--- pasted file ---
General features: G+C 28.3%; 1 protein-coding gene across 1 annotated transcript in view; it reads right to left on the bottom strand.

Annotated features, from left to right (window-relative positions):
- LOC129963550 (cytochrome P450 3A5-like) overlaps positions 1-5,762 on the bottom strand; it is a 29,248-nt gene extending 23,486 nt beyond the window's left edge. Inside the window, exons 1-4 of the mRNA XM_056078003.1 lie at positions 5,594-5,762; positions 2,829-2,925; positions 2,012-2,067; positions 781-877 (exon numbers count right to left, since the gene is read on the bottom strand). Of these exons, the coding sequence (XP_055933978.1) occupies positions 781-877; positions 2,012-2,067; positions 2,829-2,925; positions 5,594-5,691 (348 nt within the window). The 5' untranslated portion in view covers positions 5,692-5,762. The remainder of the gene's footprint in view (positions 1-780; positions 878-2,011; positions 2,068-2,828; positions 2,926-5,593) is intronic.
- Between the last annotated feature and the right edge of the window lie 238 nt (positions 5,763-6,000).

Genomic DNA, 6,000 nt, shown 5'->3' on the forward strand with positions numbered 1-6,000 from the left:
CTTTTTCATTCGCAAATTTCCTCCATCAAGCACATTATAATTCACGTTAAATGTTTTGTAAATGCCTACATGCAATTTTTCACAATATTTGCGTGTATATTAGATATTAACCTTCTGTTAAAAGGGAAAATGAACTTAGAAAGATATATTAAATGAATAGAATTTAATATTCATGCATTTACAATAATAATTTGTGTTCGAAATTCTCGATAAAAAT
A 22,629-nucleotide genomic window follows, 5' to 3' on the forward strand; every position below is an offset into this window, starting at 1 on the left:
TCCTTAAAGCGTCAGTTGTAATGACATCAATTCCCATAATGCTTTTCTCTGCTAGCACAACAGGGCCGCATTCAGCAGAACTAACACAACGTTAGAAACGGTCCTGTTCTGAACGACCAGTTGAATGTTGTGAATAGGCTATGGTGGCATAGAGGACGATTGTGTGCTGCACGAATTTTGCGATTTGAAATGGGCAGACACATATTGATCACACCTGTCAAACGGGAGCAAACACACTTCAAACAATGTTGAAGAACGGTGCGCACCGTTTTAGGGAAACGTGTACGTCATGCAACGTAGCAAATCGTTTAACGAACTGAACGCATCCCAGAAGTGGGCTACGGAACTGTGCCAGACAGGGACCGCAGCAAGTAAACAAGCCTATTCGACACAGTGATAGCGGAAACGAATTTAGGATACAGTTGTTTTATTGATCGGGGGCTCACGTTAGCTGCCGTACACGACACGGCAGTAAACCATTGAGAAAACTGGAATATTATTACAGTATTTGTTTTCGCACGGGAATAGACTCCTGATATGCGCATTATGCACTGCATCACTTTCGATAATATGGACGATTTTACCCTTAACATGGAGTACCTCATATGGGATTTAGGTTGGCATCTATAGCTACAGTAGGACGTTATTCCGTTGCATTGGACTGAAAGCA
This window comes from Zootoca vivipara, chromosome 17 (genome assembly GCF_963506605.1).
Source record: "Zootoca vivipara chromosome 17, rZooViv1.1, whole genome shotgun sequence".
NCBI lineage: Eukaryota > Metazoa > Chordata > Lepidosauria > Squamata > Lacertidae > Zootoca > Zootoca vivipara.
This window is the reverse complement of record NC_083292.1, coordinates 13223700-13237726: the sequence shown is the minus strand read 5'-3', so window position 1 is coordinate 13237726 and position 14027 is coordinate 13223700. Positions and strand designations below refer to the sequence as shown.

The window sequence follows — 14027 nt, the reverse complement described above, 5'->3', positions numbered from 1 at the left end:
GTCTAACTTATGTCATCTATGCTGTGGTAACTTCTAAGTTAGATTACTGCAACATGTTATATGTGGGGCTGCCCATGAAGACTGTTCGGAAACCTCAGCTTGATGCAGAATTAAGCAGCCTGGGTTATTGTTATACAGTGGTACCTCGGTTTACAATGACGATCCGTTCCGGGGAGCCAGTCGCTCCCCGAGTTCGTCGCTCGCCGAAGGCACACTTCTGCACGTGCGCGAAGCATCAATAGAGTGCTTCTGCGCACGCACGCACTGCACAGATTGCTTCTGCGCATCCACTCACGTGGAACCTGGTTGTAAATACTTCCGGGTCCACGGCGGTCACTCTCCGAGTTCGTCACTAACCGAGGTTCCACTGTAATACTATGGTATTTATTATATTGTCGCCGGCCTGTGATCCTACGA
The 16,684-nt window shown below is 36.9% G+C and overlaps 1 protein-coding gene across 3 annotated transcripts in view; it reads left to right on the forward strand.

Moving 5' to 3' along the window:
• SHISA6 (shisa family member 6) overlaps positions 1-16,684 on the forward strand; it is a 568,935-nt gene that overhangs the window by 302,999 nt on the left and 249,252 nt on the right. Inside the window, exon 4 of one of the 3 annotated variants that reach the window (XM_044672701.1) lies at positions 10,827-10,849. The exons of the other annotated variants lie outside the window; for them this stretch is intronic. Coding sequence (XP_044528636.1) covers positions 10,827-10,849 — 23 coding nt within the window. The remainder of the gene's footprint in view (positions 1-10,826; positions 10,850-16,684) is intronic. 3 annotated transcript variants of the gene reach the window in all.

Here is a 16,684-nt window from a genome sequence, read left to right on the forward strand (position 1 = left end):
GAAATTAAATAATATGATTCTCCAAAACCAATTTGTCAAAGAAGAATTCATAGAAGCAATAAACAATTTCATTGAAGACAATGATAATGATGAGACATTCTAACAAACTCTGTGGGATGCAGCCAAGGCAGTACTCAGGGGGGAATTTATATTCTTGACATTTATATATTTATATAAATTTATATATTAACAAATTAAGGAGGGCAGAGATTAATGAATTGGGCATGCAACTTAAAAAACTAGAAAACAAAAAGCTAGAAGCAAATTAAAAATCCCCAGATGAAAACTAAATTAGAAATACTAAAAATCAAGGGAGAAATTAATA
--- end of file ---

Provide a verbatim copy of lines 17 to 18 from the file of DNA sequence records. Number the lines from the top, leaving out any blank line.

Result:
• SHISA6 (shisa family member 6) overlaps positions 1-16,684 on the forward strand; it is a 568,935-nt gene that overhangs the window by 302,999 nt on the left and 249,252 nt on the right. Inside the window, exon 4 of one of the 3 annotated variants that reach the window (XM_044672701.1) lies at positions 10,827-10,849. The exons of the other annotated variants lie outside the window; for them this stretch is intronic. Coding sequence (XP_044528636.1) covers positions 10,827-10,849 — 23 coding nt within the window. The remainder of the gene's footprint in view (positions 1-10,826; positions 10,850-16,684) is intronic. 3 annotated transcript variants of the gene reach the window in all.

Here is a 16,684-nt window from a genome sequence, read left to right on the forward strand (position 1 = left end):